Performing Arts
Wheels members Rory Papania, left and Sam Salazar, second from left, met at Friends Music Camp in 2009. Now the band, which also includes Friends Music Camp alums Jamie Scott and Sam Crawford, right, along with Connor Stratton (not pictured), will perform at a benefit concert for Friends Music Camp’s scholarship fund on Friday, Dec. 30, at 7:30 p.m. at the Yellow Springs Senior Center. (Submitted photo by Savanah Amos)

Wheels members Rory Papania, left and Sam Salazar, second from left, met at Friends Music Camp in 2009. Now the band, which also includes Friends Music Camp alums Jamie Scott and Sam Crawford, right, along with Connor Stratton (not pictured), will perform at a benefit concert for Friends Music Camp’s scholarship fund on Friday, Dec. 30, at 7:30 p.m. at the Yellow Springs Senior Center. (Submitted photo by Savanah Amos)

Wheels in FMC fundraiser

Despite both growing up in Yellow Springs, local teens Sam Salazar and Rory Papania never really met. But after attending Friends Music Camp together in the summer of 2009 in eastern Ohio, they came back and started picking a ukulele and guitar in front of Tom’s Market and the bluegrass-folk band Wheels was born.

Now a successful local act, Wheels, which also includes Jamie Scott, Sam Crawford and Connor Stratton, will perform at an annual benefit for Friends Music Camp to raise funds for the camp that shaped their young musical careers. The concert will be Friday, Dec. 30, at 7:30 p.m. at the Yellow Springs Senior Citizens Center and also features vocalist Minnita Daniel-Cox, violinist Wendy Champney, cellist Chiara Enderle and multi-instrumentalist Martha Hyde.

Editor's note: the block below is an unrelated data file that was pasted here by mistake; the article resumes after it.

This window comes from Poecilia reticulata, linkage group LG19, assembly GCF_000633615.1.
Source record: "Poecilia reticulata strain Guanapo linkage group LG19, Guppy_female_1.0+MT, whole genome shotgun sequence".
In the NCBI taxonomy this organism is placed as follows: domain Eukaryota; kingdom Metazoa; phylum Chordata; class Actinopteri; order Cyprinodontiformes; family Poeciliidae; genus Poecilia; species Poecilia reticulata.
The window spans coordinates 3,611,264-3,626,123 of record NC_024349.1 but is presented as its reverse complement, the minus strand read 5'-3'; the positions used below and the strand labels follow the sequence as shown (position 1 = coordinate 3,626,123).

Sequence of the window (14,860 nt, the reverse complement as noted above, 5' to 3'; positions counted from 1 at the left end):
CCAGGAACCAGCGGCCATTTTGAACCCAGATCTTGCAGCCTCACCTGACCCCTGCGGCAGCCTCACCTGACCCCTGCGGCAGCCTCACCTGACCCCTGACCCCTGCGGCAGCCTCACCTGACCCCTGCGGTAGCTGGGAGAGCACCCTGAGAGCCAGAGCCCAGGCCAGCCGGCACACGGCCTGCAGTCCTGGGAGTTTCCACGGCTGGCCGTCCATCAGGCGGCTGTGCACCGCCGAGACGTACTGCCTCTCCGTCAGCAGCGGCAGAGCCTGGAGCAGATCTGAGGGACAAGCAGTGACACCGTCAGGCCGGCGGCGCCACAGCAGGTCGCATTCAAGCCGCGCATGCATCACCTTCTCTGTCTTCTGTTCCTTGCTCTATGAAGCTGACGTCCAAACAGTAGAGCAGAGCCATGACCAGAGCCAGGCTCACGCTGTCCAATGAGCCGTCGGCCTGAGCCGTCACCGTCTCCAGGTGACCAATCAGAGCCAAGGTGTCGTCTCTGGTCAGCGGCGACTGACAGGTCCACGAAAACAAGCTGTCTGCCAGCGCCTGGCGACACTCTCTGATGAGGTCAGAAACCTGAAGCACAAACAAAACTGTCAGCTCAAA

“If not for Friends Music Camp, Wheels definitely would not have been a band,” Rory Papania said this week, adding that the camp, located in the Appalachian foothills of eastern Ohio, was an “incredible experience” that exposed him to bluegrass and folk styles.

A suggested donation of $10 will go towards need-based scholarships for the four-week summer camp for 10- to 18-year olds, which will cost $2,010 per camper in 2012. Next year’s camp takes place from July 8 to August 5 at Olney Friends School, a Quaker boarding school in Barnesville.

Co-director and camp co-founder Peg Champney said that the camp emphasizes high quality musical instruction, builds community and encourages personal responsibility.

“It inspires young people in their musical growth and to make their lives count,” Champney said. “It’s a life-changing experience.”

Wheels members can attest. Salazar, who has attended the camp for the last five years, said it helped him “expand his musicality” and become more comfortable in himself.

“It really showed me that being yourself is totally okay, that you don’t have to try to be someone you’re not,” Salazar said. “It helped me develop as an individual — I don’t know what I would do without it.”

Wheels members are not the only Yellow Springers to have benefitted from the camp. Last year 17 of the 80 campers were from the village and many more heard the campers perform at their annual summer concert in Yellow Springs, with proceeds supporting Glen Helen.